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Volume 3, Number 30 August 31 - September 6, 2003 Quezon City, Philippines
Toll Shows U.S. Challenges
to Alternative Reader Index
With the death today
of another U.S. soldier in an ambush in Iraq, the number of U.S. troops who have
died there since May 1, when President Bush declared an end to major combat
operations, rose to 139 -- surpassing the number of those who perished during
the six weeks of fighting that marked the fall of Baghdad and its immediate
aftermath, according to Pentagon records.
The figure of 139
includes not only those killed by enemy fire -- called "hostile"
deaths by the Pentagon -- but also those who died as a result of vehicle
accidents, drowning, medical problems or other factors unrelated to combat. A
casualty yesterday, for instance, involved an unidentified soldier from the
Army's 130th Engineer Brigade who suffered a "non-hostile gunshot
wound" -- a phrase that can mean suicide or the accidental discharge of a
Although the 63
deaths from hostilities since May 1 remain well below the 115 that occurred in
March and April, the combat death rate has been averaging one soldier about
every other day since Bush flew to the carrier USS Abraham Lincoln and announced
that "major combat operations in Iraq have ended." If that trend
continues through the end of the year, those killed in action after May 1 will
outnumber those killed in action before then.
event represented a largely symbolic moment in the grinding Iraqi conflict. But
by highlighting the steadily mounting U.S. death toll, it underscored the
political challenge for the Bush administration in sustaining a reconstruction
effort that is clearly costing more U.S. lives than winning the war did.
Instead of facing
gradually diminishing resistance, which the administration had expected to find
after ousting Saddam Hussein's government, U.S. troops have encountered
increasingly organized and violent opposition from Hussein loyalists and foreign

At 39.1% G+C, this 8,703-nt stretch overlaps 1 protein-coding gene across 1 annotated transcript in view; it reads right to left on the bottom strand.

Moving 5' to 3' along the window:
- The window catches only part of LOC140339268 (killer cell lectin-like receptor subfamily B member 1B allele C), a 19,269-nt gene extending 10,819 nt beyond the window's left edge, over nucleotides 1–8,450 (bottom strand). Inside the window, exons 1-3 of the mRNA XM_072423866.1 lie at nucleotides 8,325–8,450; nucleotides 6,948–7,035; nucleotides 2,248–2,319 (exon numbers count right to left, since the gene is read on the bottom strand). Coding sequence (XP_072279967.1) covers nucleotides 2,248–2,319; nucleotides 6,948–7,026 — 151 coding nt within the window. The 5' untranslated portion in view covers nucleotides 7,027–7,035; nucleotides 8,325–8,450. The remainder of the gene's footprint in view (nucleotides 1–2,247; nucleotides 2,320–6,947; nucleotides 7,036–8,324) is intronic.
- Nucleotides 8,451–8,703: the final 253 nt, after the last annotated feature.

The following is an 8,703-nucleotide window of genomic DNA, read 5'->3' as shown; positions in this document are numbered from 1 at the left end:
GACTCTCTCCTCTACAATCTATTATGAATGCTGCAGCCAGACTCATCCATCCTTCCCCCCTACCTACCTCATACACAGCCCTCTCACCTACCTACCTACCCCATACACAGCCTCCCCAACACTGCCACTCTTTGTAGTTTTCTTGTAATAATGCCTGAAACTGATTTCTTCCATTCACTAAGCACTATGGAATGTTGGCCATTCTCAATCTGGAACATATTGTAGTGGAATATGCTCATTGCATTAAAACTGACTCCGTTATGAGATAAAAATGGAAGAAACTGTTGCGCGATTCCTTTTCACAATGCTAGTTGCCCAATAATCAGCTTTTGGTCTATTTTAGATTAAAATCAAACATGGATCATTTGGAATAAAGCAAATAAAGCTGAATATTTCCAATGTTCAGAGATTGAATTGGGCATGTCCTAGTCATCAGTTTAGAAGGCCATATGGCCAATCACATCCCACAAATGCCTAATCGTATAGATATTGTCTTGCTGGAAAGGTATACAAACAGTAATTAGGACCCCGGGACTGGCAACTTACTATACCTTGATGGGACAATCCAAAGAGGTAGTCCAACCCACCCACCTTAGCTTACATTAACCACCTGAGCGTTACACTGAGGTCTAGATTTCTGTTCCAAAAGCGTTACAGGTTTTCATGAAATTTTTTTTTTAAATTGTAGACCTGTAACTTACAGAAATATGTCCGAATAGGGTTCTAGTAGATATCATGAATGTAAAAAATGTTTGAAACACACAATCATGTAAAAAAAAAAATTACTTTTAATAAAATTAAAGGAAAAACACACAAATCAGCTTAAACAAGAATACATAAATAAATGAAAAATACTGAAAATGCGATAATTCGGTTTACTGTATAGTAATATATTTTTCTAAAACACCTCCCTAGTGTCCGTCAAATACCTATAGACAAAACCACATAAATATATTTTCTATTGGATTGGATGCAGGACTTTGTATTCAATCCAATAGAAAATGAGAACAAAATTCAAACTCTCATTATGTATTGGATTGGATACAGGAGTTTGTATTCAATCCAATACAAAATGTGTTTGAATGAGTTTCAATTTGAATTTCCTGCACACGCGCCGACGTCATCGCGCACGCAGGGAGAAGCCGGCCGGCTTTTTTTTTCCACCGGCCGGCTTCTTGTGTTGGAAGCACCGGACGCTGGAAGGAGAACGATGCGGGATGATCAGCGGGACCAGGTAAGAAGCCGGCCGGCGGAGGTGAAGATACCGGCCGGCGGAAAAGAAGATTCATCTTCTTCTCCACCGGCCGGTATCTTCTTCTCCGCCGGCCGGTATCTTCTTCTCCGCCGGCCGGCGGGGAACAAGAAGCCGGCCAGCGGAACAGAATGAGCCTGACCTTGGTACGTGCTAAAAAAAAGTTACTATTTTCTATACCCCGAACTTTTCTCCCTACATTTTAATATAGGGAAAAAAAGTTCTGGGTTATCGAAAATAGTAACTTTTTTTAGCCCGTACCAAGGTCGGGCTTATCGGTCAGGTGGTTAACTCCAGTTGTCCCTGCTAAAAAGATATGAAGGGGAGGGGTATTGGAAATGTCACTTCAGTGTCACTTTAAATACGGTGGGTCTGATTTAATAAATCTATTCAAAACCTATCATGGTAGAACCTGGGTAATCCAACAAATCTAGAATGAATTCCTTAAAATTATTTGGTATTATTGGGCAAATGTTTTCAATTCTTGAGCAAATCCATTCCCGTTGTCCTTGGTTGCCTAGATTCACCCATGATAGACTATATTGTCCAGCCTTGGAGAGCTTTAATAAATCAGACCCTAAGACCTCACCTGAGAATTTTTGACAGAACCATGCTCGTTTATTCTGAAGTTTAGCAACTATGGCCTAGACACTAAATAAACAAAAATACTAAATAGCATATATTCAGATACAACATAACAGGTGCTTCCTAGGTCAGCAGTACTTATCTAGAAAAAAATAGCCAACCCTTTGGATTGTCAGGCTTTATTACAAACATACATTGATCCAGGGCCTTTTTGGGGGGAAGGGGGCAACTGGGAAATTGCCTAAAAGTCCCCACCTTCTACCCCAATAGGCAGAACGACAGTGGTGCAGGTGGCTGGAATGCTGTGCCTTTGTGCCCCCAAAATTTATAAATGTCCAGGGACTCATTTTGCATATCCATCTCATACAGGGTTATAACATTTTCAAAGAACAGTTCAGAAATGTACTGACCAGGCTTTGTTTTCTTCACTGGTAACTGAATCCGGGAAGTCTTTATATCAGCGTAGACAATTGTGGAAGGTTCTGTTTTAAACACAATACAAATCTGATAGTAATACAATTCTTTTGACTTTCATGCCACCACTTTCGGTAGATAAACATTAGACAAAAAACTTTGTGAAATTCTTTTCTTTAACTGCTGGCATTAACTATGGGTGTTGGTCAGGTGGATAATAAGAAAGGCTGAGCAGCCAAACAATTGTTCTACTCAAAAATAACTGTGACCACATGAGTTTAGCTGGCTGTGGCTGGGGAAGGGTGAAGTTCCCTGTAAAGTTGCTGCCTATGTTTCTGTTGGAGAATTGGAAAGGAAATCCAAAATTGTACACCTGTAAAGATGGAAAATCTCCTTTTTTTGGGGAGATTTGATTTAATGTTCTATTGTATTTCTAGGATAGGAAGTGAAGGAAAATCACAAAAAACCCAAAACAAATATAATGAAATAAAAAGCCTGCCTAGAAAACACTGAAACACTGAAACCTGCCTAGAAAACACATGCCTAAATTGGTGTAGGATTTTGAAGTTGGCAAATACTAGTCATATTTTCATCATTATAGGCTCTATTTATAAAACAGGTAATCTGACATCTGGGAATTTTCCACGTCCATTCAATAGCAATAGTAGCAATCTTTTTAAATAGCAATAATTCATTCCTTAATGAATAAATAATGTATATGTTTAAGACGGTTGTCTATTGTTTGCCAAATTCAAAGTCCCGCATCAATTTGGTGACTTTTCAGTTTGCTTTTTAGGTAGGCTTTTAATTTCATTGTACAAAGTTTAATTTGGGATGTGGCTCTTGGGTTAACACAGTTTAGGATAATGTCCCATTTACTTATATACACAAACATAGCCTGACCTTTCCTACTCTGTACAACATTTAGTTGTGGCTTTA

Islamic militants who U.S. authorities say are flowing into Iraq. The nature of
the combat also has shifted, from largely conventional warfare waged by a
uniformed Iraqi force to guerrilla-style attacks and terrorist tactics employed
by shadowy resistance groups and teams of hit-and-run fighters.
"The loss of
every service member is deeply felt, and their courage and sacrifice will not be
forgotten," said Pentagon spokesman Bryan Whitman, asked to comment on the
casualty count. "Creating a stable and secure environment for the Iraqi
people is important to the national interests of the U.S. and the international
community. Our losses only strengthen the resolve of the coalition to accomplish
their vital mission."
Command, which oversees military operations in the Persian Gulf region, has
provided little information about the reported deaths. Official announcements
have tended to consist of no more than a few sentences citing the general cause
of a death and offering a cursory description of the circumstances involved.
announcements over time have revealed some telling trends, particularly when
compared with casualty patterns before May 1.
During the invasion
and immediate aftermath, many of the U.S. combat deaths resulted from military